Cassowary Wars

To: birding-aus <>
Subject: Cassowary Wars
From: Phil Gregory <>
Date: Thu, 30 May 2002 13:08:46 +1000
Cassowary wars
Winter is now set in here in Far north Queensland, so we have lots of Spotted Catbirds and Victoria's Riflebirds coming to the feeders, as this is a time of scarcity in the forests, especially after an unusually dry wet season with just 30% of normal rainfall. The Red-necked Crakes raised three youngsters to fledging, losing one of the original brood of four. They were very late in nesting, only appearing in late February probably due to the dry conditions, as in other years this is the time of the second brood. The adult birds show well each day still.

The male Cassowary has finally abandoned the chicks after some 8 months, leaving them to fend for themselves on April 30. I guess he got fed up with the bickering and fighting amongst the rapidly growing chicks, and the fact they guzzled all the food before he could get any! We can now tell that they are two males and one female, as the bustle is developing in the male birds. All three have been around till late May, but one has now vanished, maybe wandered off, maybe killed, we just don't know. The other two siblings remain, but dodge the male, who chases them off at great speed each time they meet. They hiss at each other and raise the rump feathering in a cascade of filamentous plumes when alarmed. They also squabble with each other and remain apart for most of the time.  Finding a new territory along here will be hard as the adults occupy all the available space, there being at least four birds in 3 km of forest along from us. This is the critical time for the chicks, trying to survive on their own and find a vacant spot, and sadly most will not make it.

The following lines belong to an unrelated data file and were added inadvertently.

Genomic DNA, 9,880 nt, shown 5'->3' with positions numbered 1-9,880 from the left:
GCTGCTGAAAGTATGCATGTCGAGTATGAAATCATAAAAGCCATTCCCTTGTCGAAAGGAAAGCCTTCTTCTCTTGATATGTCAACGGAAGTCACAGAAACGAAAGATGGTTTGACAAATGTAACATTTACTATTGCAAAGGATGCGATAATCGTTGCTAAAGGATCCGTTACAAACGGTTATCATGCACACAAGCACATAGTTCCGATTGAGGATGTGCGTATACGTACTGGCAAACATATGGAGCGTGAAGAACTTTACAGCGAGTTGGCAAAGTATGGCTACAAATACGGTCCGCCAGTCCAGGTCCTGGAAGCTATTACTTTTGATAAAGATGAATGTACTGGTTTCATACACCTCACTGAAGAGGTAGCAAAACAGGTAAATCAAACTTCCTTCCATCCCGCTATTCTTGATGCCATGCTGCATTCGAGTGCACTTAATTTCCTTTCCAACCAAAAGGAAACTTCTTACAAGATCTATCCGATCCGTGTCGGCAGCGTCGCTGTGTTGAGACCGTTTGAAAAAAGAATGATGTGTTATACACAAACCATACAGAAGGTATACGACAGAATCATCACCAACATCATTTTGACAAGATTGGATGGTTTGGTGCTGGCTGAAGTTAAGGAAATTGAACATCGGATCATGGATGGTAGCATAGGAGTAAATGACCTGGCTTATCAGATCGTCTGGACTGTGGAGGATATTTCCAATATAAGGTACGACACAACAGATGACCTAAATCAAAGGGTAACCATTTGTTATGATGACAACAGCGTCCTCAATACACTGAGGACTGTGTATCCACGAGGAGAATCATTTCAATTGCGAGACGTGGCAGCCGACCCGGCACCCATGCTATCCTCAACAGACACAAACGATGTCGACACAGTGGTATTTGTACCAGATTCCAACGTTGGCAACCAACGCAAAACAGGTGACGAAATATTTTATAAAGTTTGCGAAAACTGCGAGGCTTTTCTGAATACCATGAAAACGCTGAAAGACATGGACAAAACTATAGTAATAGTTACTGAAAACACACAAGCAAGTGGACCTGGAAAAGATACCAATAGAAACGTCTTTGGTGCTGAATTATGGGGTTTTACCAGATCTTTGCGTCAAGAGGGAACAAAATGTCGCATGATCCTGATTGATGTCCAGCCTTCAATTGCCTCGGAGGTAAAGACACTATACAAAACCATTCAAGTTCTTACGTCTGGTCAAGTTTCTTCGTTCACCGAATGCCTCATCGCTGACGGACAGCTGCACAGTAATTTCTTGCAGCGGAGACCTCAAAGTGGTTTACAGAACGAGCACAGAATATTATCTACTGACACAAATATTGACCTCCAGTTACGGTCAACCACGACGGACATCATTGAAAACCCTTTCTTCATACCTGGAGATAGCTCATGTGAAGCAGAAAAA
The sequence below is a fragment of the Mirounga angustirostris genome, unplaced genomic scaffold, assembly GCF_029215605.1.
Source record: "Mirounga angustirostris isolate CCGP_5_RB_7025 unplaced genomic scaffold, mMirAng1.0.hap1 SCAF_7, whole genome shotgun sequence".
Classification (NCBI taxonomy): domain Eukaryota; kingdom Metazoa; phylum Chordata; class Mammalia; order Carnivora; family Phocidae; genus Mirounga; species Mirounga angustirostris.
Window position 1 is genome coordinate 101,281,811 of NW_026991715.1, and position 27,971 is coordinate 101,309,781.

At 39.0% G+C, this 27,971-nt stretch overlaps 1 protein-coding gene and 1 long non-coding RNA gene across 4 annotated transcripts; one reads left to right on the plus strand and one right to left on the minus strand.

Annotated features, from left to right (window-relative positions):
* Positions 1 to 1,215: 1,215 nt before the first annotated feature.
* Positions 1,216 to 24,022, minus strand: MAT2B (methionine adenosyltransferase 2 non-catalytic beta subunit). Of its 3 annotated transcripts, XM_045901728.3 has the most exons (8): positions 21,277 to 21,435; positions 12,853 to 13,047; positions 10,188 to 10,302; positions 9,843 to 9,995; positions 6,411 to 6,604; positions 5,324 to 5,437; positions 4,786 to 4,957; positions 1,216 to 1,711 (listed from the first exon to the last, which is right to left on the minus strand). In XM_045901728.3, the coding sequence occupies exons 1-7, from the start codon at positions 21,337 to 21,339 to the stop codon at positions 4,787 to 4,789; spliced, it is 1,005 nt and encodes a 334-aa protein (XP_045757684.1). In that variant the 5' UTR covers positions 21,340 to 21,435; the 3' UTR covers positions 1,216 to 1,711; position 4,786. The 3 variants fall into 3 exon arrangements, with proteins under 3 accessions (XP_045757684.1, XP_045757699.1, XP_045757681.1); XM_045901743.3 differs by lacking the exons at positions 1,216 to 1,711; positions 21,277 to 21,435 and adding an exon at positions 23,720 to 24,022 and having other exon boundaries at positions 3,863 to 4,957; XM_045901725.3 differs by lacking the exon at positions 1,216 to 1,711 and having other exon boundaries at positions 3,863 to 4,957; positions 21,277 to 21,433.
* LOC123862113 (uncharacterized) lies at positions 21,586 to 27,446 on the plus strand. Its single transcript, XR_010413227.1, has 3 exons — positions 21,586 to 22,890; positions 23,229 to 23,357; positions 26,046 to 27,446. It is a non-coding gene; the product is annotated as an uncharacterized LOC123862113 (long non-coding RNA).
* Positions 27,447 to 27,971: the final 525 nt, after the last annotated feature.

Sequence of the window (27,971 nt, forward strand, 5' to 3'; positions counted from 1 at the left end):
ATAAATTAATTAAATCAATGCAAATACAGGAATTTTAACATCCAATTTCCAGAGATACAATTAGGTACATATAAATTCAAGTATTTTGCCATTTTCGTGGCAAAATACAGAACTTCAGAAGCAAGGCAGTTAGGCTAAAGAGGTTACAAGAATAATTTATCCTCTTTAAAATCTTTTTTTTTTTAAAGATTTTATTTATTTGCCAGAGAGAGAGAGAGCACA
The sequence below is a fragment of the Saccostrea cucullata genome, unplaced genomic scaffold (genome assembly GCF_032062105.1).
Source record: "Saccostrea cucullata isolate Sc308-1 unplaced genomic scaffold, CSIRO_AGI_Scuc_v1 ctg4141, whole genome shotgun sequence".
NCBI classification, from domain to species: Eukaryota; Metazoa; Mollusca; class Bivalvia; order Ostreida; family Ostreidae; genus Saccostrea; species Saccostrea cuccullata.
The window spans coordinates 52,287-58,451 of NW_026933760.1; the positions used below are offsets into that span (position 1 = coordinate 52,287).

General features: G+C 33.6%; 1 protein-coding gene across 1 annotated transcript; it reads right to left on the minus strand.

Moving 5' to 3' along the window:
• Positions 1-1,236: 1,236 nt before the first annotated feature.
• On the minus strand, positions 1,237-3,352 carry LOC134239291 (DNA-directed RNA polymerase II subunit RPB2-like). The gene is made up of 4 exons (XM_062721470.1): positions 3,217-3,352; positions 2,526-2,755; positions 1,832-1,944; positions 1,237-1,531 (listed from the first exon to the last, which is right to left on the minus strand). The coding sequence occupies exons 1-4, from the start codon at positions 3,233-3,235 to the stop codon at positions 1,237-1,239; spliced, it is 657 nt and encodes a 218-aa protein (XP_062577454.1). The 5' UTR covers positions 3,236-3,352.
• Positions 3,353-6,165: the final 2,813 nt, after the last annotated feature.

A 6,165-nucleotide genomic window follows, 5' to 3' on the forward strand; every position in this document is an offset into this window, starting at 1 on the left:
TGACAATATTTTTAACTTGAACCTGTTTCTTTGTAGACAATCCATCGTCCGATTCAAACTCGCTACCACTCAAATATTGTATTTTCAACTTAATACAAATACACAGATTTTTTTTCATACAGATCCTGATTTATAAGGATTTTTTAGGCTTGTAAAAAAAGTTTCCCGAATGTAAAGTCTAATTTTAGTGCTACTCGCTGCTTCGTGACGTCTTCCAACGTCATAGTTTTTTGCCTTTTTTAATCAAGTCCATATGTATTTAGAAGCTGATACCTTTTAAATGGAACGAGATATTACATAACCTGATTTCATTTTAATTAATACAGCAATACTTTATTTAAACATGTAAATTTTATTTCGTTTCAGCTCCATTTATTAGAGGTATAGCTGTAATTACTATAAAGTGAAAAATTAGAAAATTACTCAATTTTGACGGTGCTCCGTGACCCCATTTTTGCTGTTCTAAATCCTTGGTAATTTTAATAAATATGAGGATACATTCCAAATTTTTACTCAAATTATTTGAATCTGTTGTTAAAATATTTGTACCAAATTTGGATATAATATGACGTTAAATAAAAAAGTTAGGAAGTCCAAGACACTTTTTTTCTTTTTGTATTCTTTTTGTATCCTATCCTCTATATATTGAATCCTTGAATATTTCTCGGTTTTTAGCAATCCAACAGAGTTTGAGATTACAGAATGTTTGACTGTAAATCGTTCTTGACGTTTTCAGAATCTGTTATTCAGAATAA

A large colourful female (Missy)  is also around a lot associating with the male, so a new breeding attempt may be under way ere too much longer. She tolerates the chicks, which have in previous years long gone by this stage, so it will be interesting to see how it progresses from here.
Two flocks of Hardheads on the nearby Barron River in late May were new for the local list, whilst Bush-hen was an addition earlier this year.
Good birding
Phil Gregory
Cassowary House, Kuranda, Far North Queensland

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